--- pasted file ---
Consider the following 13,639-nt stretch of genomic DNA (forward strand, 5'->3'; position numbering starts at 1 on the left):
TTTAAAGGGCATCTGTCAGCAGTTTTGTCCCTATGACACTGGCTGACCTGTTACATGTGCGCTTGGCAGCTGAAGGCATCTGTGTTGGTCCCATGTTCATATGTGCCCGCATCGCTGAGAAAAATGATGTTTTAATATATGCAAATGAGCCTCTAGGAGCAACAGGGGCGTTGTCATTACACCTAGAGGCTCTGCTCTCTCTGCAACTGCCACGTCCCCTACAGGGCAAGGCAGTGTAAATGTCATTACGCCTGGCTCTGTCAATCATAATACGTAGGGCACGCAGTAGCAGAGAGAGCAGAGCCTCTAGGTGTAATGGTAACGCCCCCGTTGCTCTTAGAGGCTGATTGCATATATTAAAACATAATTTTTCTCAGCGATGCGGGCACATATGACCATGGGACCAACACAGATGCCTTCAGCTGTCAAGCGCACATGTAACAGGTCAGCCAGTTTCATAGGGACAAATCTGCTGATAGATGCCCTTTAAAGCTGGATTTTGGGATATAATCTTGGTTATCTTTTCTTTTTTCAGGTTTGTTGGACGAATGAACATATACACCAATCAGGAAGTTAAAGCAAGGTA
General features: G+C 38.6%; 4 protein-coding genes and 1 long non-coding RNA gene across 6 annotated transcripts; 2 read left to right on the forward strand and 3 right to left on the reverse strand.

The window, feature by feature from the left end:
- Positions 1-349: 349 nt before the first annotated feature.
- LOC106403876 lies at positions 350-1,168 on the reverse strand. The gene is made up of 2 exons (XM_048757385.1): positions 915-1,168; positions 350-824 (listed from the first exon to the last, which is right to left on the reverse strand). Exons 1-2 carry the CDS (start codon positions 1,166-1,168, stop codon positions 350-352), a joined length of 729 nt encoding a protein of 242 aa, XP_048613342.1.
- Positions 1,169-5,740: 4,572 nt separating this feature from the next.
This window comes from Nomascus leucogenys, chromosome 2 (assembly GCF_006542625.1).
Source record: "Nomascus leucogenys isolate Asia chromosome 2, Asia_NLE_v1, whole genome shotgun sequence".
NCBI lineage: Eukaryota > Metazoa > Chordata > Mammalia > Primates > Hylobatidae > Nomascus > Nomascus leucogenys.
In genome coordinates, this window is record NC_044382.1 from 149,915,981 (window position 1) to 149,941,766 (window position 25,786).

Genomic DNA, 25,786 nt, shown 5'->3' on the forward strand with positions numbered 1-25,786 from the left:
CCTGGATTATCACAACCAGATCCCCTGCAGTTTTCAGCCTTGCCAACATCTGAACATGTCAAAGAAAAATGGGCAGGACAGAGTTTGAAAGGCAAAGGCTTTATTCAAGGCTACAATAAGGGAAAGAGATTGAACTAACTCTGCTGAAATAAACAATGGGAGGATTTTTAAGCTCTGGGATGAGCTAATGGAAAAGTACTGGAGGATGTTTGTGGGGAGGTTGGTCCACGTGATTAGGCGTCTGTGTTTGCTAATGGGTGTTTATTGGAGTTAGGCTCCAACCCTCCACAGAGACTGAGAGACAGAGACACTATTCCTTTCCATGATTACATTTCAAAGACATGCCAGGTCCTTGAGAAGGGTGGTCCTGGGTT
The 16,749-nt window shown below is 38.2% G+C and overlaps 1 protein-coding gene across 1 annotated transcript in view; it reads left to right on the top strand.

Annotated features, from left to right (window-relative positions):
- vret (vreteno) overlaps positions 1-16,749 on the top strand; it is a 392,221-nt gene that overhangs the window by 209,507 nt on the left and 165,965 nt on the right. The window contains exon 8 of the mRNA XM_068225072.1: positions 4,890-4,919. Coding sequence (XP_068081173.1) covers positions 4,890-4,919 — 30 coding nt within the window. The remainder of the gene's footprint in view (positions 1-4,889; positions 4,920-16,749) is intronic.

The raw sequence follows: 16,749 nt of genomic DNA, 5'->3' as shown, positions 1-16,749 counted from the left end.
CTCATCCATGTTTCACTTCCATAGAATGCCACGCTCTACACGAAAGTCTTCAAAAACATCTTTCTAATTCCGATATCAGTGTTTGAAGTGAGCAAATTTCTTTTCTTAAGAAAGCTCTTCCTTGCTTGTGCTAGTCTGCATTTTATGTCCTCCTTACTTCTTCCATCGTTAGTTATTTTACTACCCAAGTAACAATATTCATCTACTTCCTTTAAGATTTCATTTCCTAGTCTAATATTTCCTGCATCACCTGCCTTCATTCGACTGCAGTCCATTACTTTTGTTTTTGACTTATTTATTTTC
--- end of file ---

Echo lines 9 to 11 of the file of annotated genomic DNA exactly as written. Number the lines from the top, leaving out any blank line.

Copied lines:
Source record: "Nomascus leucogenys isolate Asia chromosome 2, Asia_NLE_v1, whole genome shotgun sequence".
NCBI lineage: Eukaryota > Metazoa > Chordata > Mammalia > Primates > Hylobatidae > Nomascus > Nomascus leucogenys.
In genome coordinates, this window is record NC_044382.1 from 149,915,981 (window position 1) to 149,941,766 (window position 25,786).